## Perl Weekly Challenge 251: Concatenation Value

These are some answers to the Week 251, Task 1, of the Perl Weekly Challenge organized by Mohammad S. Anwar.

Spoiler Alert: This weekly challenge deadline is due in a few days from now (on January 14, 2024 at 23:59). This blog post provides some solutions to this challenge. Please don’t read on if you intend to complete the challenge on your own.

You are given an array of integers, @ints.

Write a script to find the concatenation value of the given array.

The concatenation of two numbers is the number formed by concatenating their numerals.

``````For example, the concatenation of 10, 21 is 1021.
The concatenation value of @ints is initially equal to 0.
Perform this operation until @ints becomes empty:

If there exists more than one number in @ints, pick the first element
and last element in @ints respectively and add the value of their
concatenation to the concatenation value of @ints, then delete the
first and last element from @ints.

If one element exists, add its value to the concatenation value of
@ints, then delete it.
``````

Example 1

``````Input: @ints = (6, 12, 25, 1)
Output: 1286

1st operation: concatenation of 6 and 1 is 61
2nd operation: concaternation of 12 and 25 is 1225

Concatenation Value => 61 + 1225 => 1286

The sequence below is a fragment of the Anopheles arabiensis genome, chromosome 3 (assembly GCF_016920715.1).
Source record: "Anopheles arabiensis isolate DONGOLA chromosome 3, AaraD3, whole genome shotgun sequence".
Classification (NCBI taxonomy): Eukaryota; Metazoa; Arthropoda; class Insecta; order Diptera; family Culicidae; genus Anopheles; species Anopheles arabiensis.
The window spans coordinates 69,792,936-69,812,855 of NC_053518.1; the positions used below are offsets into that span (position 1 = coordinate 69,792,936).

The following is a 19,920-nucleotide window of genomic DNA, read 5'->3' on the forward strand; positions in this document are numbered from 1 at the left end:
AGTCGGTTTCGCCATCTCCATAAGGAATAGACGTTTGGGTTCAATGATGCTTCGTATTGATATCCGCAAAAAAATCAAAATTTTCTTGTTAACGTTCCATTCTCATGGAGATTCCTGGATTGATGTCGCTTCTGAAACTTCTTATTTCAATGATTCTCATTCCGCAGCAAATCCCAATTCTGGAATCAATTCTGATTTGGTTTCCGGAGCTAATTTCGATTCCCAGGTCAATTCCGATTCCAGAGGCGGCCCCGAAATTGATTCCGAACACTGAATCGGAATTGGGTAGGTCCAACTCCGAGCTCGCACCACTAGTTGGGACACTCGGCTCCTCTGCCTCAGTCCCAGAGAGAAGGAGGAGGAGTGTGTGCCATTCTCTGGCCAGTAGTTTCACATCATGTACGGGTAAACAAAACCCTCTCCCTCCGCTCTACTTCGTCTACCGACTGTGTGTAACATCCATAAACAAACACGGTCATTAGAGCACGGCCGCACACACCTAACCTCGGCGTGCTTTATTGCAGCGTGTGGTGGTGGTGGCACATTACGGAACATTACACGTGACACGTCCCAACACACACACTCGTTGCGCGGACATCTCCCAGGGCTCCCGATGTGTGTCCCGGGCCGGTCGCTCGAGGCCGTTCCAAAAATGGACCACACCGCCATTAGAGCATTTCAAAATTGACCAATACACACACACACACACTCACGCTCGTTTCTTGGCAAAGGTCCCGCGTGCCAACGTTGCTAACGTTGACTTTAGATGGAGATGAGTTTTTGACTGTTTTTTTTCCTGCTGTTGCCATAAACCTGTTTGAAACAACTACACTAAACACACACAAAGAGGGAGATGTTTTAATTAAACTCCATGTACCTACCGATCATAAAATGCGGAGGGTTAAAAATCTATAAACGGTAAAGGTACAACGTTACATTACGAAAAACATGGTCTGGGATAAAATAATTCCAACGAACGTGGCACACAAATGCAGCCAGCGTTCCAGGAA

``````

Example 2

``````Input: @ints = (10, 7, 31, 5, 2, 2)
Output: 489

1st operation: concatenation of 10 and 2 is 102
2nd operation: concatenation of 7 and 2 is 72
3rd operation: concatenation of 31 and 5 is 315

Concatenation Value => 102 + 72 + 315 => 489
``````

Example 3

``````Input: @ints = (1, 2, 10)
Output: 112

1st operation: concatenation of 1 and 10 is 110
2nd operation: only element left is 2

Concatenation Value => 110 + 2 => 112
``````

### Concatenation Value in Raku

So long as there are 2 or more items in the input array, we remove from the array and retrieve the first and last item (with the `shift` and `pop` methods), concatenate their values, and add the result to the `\$concat` accumulator. At the end, we add the last item (if any) to the accumulator.

``````sub concat-vals (@in is copy) {
my \$concat;
while @in.elems > 1 {
\$concat += @in.shift ~ @in.pop;
}
\$concat += shift @in if @in.elems > 0; # last item if any
return \$concat;
}

for <6 12 25 1>, <10 7 31 5 2 2>, <1 2 10> -> @test {
printf "%-15s => ", "@test[]";
say concat-vals @test;
}
``````

This program displays the following output:

``````\$ raku ./concat-values.raku
6 12 25 1       => 1286
10 7 31 5 2 2   => 489
1 2 10          => 112
``````

### Concatenation Value in Raku

This is a port to Perl of the above Raku program. Please refer to the previous section if you need any explanations.

``````use strict;
use warnings;
use feature 'say';

sub concat_vals {
my @in = @_;
my \$concat;
while (@in > 1) {
\$concat += (shift @in) . (pop @in);
}
\$concat += shift @in if @in > 0; # if we have 1 item left
return \$concat;
}

for my \$test ([<6 12 25 1>], [<10 7 31 5 2 2>], [<1 2 10>]) {
printf "%-15s => ", "@\$test";
say concat_vals @\$test;
}
``````

This program displays the following output:

``````\$ perl ./concat-values.pl
6 12 25 1       => 1286
10 7 31 5 2 2   => 489
1 2 10          => 112
``````

## Wrapping up

The next week Perl Weekly Challenge will start soon. If you want to participate in this challenge, please check https://perlweeklychallenge.org/ and make sure you answer the challenge before 23:59 BST (British summer time) on January 21, 2024. And, please, also spread the word about the Perl Weekly Challenge if you can.